Things to Read After Watching The Big Short
For those who want more
The financial concepts presented in the movie The Big Short are numerous and complicated. If you walked out of the movie thinking a) I’m not completely sure what happened in the subprime mortgage crisis or b) I want to read more about the crisis and the characters in The Big Short—this reading list is for you.
1. Michael Burry's 2010 New York Times op-ed describes how he discovered the U.S. housing bubble and the mortgage-market meltdown. He also has some pointed words for former Fed Chairman Alan Greenspan and what he feels the government could have done to minimize the crisis.
2. Before Michael Lewis published The Big Short, he wrote this piece on the financial crisis for Condé Nast’s Portfolio magazine—the most trafficked story ever for that magazine. It goes back to the story he first uncovered in Liar’s Poker and introduces some of the characters from The Big Short.
3. This five-article crash course from The Economist on the causes of the financial crisis is a commitment, but it’s also worth reading. It breaks down the multiple causes of the crisis without pizzazz, and it goes a lot further than the book and movie.
4. This short article from the Federal Reserve History archives provides a succinct and clear explanation of the subprime mortgage crisis from a consumer perspective. It also talks about how the mortgage crisis became an economic crisis, and what the Fed did to alleviate the damage.
5. Wing Chau, the investment advisor Steve Carell has dinner with in Las Vegas, was part of two The Big Short-related lawsuits, this short piece recounts when he unsuccessfully sued Michael Lewis for libel and this one describes the time the SEC sued Chau and his firm for violations in the CDO business. In January of this year, Chau was ordered by a judge to pay $3 million in fines.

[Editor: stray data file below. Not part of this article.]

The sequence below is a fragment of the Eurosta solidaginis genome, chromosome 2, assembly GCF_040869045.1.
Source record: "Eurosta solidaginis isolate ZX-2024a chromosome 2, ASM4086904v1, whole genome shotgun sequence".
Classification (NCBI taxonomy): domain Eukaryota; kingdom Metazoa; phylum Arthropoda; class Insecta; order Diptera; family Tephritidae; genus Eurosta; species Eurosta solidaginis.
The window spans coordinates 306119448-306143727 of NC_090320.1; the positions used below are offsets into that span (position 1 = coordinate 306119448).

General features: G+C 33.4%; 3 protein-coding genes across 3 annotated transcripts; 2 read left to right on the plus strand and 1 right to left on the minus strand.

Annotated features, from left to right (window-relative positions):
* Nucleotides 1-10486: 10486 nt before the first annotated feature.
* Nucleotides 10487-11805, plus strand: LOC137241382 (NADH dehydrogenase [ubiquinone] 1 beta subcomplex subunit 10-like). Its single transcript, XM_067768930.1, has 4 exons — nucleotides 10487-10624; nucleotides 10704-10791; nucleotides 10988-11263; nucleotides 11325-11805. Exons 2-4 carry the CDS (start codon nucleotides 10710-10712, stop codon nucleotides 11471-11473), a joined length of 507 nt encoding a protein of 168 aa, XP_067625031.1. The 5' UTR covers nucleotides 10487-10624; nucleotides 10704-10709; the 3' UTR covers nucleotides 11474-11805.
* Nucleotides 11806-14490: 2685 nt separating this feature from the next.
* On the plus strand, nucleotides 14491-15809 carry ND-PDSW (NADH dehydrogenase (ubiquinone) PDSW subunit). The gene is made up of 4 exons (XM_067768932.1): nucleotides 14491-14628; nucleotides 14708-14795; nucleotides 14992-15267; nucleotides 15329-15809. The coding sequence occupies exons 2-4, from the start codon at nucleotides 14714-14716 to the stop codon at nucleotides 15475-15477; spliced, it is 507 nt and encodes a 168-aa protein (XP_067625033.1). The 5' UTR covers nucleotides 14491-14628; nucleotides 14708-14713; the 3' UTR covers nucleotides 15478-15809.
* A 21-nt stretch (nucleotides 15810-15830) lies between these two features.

6. Still blown away at the idea that no Wall Street executives were sent to prison? You should check out this piece by William D. Cohan, published here in The Atlantic, which asks whether or not justice was served in the wake of the financial crisis. Cohan examines the actions of the Justice Department, namely Eric Holder, as the country moves further and further away from the events of the mortgage crisis and prosecuting those at the helm of the big banks.
7. If you want to know where the ratings agencies—Moody’s, S&P, and Fitch—are at now, here’s an update from The Economist. The big three still control ratings, and unfortunately “ratings agencies are back to their profitable and controversial old selves.”
8. Many forget that an entire commission was tasked with figuring out what on earth brought about the financial crisis, but that was the main goal of the 10-member Financial Crisis Inquiry Commission (FCIC). In the end, the group put out a hefty report enumerating some of the problems that they believed led to the bank implosion. But not all members agreed on those reasons. In this dissent, Keith Hennessy, Douglas Holtz-Eakin, and Bill Thomas question the robustness of their fellow commissioners’ findings, arguing that the amount of regulation didn’t play a significant role, but that a credit-bubble that extended well beyond the U.S. housing market, did.
9. And if you still want to learn more, you can take this online Coursera class on The Global Financial Crisis offered by Yale and taught by former U.S. Treasury Secretary Tim Geithner and finance professor Andrew Metrick. According to the syllabus, week three has three lessons devoted to securitization and week 6 (titled Anxiety Part II) has three parts on Bear Stearns. Fun.